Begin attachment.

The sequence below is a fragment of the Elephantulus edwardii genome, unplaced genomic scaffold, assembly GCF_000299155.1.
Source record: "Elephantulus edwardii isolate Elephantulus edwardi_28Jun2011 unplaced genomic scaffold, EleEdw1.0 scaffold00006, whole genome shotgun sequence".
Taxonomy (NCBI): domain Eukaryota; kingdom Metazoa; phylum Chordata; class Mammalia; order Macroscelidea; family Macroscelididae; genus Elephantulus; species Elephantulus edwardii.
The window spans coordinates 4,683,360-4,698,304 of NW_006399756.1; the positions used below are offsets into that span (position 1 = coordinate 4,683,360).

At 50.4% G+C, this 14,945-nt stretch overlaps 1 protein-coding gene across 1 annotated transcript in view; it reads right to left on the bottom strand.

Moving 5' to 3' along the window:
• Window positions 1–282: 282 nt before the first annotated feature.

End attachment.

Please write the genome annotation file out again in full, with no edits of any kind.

The sequence below is a fragment of the Elephantulus edwardii genome, unplaced genomic scaffold, assembly GCF_000299155.1.
Source record: "Elephantulus edwardii isolate Elephantulus edwardi_28Jun2011 unplaced genomic scaffold, EleEdw1.0 scaffold00006, whole genome shotgun sequence".
Taxonomy (NCBI): domain Eukaryota; kingdom Metazoa; phylum Chordata; class Mammalia; order Macroscelidea; family Macroscelididae; genus Elephantulus; species Elephantulus edwardii.
The window spans coordinates 4,683,360-4,698,304 of NW_006399756.1; the positions used below are offsets into that span (position 1 = coordinate 4,683,360).

At 50.4% G+C, this 14,945-nt stretch overlaps 1 protein-coding gene across 1 annotated transcript in view; it reads right to left on the bottom strand.

Moving 5' to 3' along the window:
• Window positions 1–282: 282 nt before the first annotated feature.